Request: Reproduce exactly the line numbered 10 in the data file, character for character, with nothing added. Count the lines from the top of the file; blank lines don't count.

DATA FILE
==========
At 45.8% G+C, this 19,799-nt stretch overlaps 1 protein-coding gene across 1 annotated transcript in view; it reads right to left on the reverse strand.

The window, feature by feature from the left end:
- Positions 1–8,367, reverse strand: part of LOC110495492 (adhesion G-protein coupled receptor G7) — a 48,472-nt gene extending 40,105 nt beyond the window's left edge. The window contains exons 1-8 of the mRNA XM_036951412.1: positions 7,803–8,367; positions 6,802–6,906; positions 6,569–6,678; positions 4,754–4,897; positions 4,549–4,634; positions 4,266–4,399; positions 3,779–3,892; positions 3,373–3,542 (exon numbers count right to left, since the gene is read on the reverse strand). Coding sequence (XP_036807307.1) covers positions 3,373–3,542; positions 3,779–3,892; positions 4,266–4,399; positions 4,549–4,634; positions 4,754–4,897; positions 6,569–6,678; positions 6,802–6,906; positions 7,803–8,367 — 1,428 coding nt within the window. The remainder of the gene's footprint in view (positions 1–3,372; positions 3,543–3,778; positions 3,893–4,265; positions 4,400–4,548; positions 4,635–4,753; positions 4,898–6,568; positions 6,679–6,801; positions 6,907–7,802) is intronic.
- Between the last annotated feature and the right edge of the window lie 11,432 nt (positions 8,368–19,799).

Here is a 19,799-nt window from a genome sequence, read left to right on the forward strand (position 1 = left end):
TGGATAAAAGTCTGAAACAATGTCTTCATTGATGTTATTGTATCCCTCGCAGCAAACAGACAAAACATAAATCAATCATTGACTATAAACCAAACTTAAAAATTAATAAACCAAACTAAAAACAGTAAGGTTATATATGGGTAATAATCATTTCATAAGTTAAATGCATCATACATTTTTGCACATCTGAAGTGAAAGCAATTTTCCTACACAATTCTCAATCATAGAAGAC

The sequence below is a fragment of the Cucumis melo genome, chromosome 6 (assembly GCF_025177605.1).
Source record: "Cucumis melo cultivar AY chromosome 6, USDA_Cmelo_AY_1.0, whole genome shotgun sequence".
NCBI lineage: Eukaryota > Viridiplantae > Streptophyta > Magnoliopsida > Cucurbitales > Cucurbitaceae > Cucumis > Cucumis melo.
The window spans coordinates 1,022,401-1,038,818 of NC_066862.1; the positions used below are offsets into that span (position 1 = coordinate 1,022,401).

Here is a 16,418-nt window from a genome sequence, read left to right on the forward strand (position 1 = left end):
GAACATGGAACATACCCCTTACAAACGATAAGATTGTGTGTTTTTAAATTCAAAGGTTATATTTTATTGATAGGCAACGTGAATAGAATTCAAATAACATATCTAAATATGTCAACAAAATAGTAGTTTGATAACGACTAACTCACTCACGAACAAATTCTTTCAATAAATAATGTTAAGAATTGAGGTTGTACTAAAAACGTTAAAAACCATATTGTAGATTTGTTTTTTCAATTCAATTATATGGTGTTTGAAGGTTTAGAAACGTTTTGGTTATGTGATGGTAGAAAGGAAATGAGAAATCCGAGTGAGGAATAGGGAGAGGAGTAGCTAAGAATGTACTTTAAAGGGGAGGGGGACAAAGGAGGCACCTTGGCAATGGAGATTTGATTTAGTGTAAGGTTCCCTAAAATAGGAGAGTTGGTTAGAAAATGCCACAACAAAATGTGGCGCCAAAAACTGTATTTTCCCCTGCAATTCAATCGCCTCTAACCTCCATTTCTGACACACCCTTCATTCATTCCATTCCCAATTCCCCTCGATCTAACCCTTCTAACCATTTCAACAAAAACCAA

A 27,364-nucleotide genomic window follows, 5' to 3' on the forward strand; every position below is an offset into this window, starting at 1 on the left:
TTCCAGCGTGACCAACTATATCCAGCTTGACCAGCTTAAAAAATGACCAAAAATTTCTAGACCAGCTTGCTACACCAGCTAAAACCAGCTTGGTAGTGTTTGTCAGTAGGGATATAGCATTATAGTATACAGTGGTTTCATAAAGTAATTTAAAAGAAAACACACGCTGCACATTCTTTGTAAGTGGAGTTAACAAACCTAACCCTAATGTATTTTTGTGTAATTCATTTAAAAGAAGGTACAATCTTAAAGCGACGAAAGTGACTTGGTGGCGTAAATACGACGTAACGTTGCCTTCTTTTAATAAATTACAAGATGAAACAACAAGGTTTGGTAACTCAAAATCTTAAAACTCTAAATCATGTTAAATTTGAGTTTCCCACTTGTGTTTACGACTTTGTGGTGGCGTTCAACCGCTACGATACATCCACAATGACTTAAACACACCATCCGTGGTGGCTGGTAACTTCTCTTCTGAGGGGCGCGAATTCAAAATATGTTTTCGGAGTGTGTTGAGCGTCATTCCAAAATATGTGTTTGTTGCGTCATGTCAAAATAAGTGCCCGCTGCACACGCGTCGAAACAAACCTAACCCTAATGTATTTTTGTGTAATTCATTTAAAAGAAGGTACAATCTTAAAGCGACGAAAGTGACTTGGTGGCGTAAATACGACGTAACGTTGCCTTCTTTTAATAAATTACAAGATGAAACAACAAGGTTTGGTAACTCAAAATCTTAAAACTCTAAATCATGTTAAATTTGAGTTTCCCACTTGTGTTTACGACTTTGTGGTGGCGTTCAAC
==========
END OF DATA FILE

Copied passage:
The window spans coordinates 1,022,401-1,038,818 of NC_066862.1; the positions used below are offsets into that span (position 1 = coordinate 1,022,401).